Perhaps the completest illustration of the industrial regulations that find favour with artisans, is supplied by the Printers' Union. With the exception of those engaged in The Times office, and in one other large establishment, the proprietors of which successfully resisted the combination, the compositors, pressmen, etc., throughout the kingdom, form a society which controls all the relations between employers and employed. There is a fixed price for setting up the type so much per thousand letters: no master can give less, no compositor being allowed by the


Union to work for less. There are established rates for press-work, and established numbers less than which you cannot have printed, without paying for work that is not done. The scale rises by what are called “tokens” of 250; and if but 50 copies are required, the charge is the same as for printing 250; or if 300 are wanted, payment must be made for 500. Besides regulating prices and modes of charging to their own advantage, in these and other ways, the members of the Union restrict competition

, by limiting the number of apprentices brought into the business. So well organized is this combination that the masters are obliged to succumb. An infraction of the rules in any printing-office, leads to a strike of the men; and this being supported by the Union at large, the employer has to yield.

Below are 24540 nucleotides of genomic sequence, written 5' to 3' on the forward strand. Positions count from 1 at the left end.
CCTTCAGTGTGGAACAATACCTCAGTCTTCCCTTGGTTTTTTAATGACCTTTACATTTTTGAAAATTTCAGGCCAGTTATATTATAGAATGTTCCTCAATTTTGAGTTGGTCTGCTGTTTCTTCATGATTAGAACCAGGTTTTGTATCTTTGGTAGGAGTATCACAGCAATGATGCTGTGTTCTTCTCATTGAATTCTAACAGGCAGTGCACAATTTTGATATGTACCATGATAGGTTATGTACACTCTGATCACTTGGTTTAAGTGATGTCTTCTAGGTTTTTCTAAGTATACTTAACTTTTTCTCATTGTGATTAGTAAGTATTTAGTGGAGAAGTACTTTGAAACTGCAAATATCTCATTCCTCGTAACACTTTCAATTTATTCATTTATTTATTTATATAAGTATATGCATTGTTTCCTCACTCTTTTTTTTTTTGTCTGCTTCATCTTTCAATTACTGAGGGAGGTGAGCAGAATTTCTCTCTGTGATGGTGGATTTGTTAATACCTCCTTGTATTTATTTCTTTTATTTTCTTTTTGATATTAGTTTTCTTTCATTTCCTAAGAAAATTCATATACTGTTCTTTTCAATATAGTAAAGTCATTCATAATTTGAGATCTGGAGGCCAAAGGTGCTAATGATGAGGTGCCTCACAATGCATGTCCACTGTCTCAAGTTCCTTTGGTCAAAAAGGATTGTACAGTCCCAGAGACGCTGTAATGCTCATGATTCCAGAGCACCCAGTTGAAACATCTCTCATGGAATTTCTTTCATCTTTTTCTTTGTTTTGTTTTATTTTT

That in other trades, artisans would, if they could, establish restrictive systems equally complete with this, we take to be sufficiently proved by their often repeated attempts. The Tin-plate-Workers' strike, the CoventryWeavers' strike, the Engineers’ strike, the Shoemakers' strike, the Builders' strike, all show a most decided leaning towards a despotic regulation of trade-prices, hours, and arrangements—towards an abolition of free trade between employers and employed. Should the men engaged in our various industries succeed in their aims, each industry would be so shackled as seriously to raise the cost of production. The chief penalty would thus fall on the working classes themselves. Each producer, while protected in the exercise of his own occupation, would on every commodity he bought have to pay an extra price, consequent on the protection of other producers. In short, there would be established, under a new form, the old mischievous system of mutual taxation. And a final result would be such a diminished ability to compete with other nations as to destroy our foreign trade.